Archive | December 2018

Hello Summer, December 1

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It's the first day of Summer here. In Australia, we don't really wait for the solstice to say that Summer has arrived, and that's hardly surprising considering the temperature is forecast to reach 31 degrees today. We are still having cool nights and mornings though, and during the last ten days we had rain, wind and a dust storm. The weather gods threw just about everything at us, except extreme heat, which is no doubt, ahead of us.  On a couple of days, it was back to winter clothes!

The garden really appreciated the 28 mm of rain we received, and I'm quite glad we avoided the 100 mm+ that some parts of Sydney received in just a few hours, causing tremendous havoc on the roads, flooding in houses and downed trees.  There were even viral images of a waterfall overflowing off Sydney Harbour Bridge, but of course that was fake news.

I'm joining in with the Six on Saturday crowd again after an absence of a week. You can discover what other SoS participants are doing in their gardens here.

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One: This is Salvia "Celestial Blue'.  A native of California, it is a hybrid of S. clevelandii and S. pachyphylla.  Its whorls of flowers remind me of the InSight lander that alighted on Mars last week and I almost expect little probes to appear to steady it in the breeze.  I have seen 'Celestial Blue' Salvias online that are much more intense than this one, so perhaps my information on its parentage is not quite correct.  I'm sure there will be a Sixer who can enlighten me.

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Two: Another Allium.  This one has a jaunty pixie cap which is almost ready to fall and expose the misty mauve flowers. I’m charmed by the way the sun is highlighting the folds in its cap.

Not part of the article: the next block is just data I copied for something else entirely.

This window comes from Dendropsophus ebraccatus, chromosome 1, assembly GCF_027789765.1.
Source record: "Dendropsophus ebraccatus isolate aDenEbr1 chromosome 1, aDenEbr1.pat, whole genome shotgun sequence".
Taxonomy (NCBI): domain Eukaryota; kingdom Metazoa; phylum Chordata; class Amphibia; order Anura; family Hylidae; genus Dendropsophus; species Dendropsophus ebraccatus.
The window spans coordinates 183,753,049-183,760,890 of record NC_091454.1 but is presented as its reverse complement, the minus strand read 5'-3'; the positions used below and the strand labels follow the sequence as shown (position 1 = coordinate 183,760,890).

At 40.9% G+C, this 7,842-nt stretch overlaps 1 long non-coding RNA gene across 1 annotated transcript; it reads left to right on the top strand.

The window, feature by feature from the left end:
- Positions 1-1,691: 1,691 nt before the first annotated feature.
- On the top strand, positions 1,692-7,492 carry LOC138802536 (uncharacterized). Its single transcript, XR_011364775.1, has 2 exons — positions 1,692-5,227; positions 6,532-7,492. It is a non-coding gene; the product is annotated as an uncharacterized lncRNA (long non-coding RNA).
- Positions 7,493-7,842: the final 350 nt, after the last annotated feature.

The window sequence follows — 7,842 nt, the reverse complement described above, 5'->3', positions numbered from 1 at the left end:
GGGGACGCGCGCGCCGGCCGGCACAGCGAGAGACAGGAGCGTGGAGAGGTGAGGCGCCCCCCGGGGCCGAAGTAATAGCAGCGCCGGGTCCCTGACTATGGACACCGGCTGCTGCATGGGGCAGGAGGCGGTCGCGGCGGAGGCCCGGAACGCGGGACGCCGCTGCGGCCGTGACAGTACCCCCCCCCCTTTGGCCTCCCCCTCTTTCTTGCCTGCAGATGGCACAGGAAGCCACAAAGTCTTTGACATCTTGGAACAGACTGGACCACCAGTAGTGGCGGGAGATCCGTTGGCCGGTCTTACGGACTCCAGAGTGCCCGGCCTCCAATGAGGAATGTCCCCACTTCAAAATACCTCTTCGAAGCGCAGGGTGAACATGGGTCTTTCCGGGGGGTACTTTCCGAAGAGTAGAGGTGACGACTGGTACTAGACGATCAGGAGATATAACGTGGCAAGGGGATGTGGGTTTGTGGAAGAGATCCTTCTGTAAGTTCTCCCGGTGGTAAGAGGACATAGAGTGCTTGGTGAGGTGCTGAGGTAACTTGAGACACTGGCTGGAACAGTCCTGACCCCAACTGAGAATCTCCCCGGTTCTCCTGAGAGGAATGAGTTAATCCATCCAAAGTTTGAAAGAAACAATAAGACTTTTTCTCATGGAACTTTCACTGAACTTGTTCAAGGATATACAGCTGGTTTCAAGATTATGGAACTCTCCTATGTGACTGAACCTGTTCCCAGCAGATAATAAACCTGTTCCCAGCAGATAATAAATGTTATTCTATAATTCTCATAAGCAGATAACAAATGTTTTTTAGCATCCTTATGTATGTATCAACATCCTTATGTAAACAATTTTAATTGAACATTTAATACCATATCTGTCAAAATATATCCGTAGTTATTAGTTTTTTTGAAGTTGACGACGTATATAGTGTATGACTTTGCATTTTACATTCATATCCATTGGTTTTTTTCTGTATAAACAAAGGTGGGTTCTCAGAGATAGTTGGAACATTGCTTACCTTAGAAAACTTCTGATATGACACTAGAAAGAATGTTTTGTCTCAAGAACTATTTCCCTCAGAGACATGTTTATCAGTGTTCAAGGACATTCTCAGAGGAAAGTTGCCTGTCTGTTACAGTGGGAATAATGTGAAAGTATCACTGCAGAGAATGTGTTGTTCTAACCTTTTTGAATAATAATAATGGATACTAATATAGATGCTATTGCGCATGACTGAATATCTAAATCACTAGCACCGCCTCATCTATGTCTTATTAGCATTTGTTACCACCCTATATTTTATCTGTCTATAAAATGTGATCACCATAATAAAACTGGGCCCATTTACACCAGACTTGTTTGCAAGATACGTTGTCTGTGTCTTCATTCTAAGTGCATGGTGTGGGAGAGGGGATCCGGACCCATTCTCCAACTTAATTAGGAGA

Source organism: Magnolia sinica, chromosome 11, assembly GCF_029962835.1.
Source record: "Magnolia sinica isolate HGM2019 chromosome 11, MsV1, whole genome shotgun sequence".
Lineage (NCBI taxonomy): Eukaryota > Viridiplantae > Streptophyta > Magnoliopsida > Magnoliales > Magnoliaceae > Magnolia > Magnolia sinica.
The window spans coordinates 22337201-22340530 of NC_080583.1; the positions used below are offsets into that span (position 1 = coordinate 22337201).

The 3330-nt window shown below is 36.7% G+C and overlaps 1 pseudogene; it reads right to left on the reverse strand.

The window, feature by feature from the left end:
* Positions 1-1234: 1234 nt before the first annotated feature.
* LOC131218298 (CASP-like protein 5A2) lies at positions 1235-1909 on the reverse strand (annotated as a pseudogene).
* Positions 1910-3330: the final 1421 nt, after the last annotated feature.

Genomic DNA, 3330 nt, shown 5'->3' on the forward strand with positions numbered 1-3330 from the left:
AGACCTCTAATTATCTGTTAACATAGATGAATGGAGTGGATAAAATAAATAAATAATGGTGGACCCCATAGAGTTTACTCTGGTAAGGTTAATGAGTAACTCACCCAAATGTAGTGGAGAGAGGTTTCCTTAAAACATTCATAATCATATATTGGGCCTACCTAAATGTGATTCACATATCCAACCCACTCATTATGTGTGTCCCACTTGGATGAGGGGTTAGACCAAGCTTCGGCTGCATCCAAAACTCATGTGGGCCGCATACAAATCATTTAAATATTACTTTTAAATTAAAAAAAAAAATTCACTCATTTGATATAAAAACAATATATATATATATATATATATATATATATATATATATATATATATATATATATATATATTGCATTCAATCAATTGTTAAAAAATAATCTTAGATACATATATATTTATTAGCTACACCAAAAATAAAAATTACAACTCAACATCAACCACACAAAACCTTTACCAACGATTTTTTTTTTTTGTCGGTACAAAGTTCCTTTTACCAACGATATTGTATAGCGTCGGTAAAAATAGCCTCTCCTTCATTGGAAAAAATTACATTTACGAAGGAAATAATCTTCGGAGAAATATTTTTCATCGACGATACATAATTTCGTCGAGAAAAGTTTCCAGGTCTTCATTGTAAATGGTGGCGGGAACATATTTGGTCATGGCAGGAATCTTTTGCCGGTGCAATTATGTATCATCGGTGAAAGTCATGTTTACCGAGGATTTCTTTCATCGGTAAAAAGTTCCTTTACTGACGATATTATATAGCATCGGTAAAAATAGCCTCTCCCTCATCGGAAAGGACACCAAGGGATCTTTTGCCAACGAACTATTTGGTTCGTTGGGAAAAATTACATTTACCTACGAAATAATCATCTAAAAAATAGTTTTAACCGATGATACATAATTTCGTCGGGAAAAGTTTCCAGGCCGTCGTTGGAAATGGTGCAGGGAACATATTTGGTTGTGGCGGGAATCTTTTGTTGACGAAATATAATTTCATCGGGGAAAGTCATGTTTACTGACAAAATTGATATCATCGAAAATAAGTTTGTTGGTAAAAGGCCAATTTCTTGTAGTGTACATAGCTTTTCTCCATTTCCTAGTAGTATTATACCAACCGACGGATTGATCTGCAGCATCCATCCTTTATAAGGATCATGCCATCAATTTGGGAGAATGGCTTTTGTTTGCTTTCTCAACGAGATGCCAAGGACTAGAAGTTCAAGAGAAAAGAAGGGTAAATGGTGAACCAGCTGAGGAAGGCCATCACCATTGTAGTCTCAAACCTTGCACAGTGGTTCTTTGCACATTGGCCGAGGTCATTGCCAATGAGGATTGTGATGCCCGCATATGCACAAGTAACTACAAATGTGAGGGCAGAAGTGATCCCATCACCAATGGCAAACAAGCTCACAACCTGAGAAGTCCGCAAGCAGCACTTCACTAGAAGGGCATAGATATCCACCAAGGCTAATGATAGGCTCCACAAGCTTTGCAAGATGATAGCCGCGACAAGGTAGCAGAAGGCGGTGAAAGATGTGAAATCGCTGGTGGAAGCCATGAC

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Three: Planted last Autumn, this early Lilium 'Eyeliner' is luminous in the early morning sun. A scattering of freckles dances across the pearly petals: it looks such a fragile flower, but it didn't miss a beat in last week's rough weather.  I'm looking forward to this bulb establishing itself in the garden.

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Four: A trio of Echeveria plants catches the sun.

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Five: During the winter Mr MG and I released our two bay trees from the pots they had inhabited for about six years, and against the advice of a couple of sixers, planted them in the garden.  One is doing very well, pushing out new growth and behaving impeccably.  The other, this one you see in the photo, is about as miserable as a plant can be and hasn't grown a single new leaf.  Those that it has are brownish, dull and unhealthy. It has, however, developed one perfectly placed sucker which is growing straight and true, albeit with leaves that are at least twice the size of normal bay leaves.  The question now is whether to amputate the parent tree and let the sucker grow. I am open to suggestion!

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Six: Another presence in the garden is this Bearded Dragon (Pogona species). In fact, I think he (or she) lives in the garden, because I've had quite a few sightings. This lizard is about 50-60 cm long from nose to tip of tail, so is not small.

That's my six for this week.  Weather today: sunny, 9-30 degrees; we didn't quite make the forecast top of 31.